The Norwegian Women's Public Health Association is an example of women's solidarity in practice. We stand together to improve women's living conditions – locally, nationally, and internationally.
Today N.K.S. is continuing the proud heritage and efforts of our foremothers, as an organization committed to serving others. Throughout its history, the Norwegian Women's Public Health Association has always asked – who needs us most? This has made N.K.S. an organization that sees the needs of its time and directs its voluntary efforts where the need is greatest.
N.K.S. sees women's living conditions as a multifaceted concept – therefore our commitment covers a wide range of issues. We are equally committed to contributing to research on women's health as to working on behalf of women who have been exposed to violence and minority women and more generally, to improving women's rights in society. We work for women in all stages of life.
Our focus on women's living conditions is both direct and indirect because we know that women's quality of life does not only depend on their own situation, but also on that of their immediate family. N.K.S. has programs that provide positive experiences for children living in difficult circumstances over time, and we can provide care in connection with search and rescue situations, disasters and accidents. We are also a non-profit service provider in the Norwegian healthcare and social work sectors. In addition to national efforts, N.K.S. also carries out development work abroad through its establishment and development of the Women's Health Association of Ethiopia.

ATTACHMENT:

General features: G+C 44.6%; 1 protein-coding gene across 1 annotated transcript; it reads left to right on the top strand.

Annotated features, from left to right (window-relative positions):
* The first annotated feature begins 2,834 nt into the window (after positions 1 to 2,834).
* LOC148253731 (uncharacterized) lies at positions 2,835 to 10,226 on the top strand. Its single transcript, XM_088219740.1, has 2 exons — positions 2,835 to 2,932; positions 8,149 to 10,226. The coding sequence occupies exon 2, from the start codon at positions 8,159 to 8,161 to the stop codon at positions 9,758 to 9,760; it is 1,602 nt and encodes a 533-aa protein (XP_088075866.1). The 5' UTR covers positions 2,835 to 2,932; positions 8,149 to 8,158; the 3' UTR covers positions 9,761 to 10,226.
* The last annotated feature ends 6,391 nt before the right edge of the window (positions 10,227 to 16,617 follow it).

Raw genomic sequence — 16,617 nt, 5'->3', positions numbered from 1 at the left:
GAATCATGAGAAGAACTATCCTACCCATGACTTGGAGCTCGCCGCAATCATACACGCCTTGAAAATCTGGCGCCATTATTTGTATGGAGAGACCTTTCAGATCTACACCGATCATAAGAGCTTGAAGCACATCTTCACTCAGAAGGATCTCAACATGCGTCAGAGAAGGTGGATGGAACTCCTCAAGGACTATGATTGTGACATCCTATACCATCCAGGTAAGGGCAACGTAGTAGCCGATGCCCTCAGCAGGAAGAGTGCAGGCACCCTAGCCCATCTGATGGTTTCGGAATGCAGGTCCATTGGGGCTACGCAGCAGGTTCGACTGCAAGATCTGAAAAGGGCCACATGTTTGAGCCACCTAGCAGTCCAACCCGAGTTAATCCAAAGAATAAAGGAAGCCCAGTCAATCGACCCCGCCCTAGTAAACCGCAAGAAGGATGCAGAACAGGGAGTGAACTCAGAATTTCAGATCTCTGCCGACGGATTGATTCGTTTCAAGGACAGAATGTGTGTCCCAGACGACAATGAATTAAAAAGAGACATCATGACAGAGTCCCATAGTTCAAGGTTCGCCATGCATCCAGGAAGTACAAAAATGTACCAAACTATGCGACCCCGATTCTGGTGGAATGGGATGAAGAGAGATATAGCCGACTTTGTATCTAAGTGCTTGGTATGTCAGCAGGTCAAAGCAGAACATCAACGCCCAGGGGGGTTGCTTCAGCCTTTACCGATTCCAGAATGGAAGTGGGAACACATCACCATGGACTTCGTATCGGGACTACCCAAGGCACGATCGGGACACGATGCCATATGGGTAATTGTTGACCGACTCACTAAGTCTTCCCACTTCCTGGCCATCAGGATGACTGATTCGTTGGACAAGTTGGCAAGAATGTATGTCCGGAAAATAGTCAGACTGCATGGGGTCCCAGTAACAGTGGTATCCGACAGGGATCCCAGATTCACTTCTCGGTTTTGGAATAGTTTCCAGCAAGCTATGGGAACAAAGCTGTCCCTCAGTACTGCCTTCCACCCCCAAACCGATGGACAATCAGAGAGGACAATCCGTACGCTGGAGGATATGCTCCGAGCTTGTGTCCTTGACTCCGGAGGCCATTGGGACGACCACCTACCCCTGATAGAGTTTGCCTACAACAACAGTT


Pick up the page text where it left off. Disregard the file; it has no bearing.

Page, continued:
N.K.S. is a significant contributor to society. We are active in central forums, in collaboration projects and events, as well as serving as a consultative body for public authorities.
- Approximately 41 000 members spread over 650 local chapters form the backbone of N.K.S.
- N.K.S. is nationwide and democratically structured, with strong roots in local communities.
- The organization is run according to democratic principles through elected bodies. The National Board is the organization's highest executive authority between the national conventions.
- Through their elected representatives on the local, county and national levels, the members decide how the organization should work and evolve.
- The Norwegian Women's Public Health Association is non-religious and politically independent.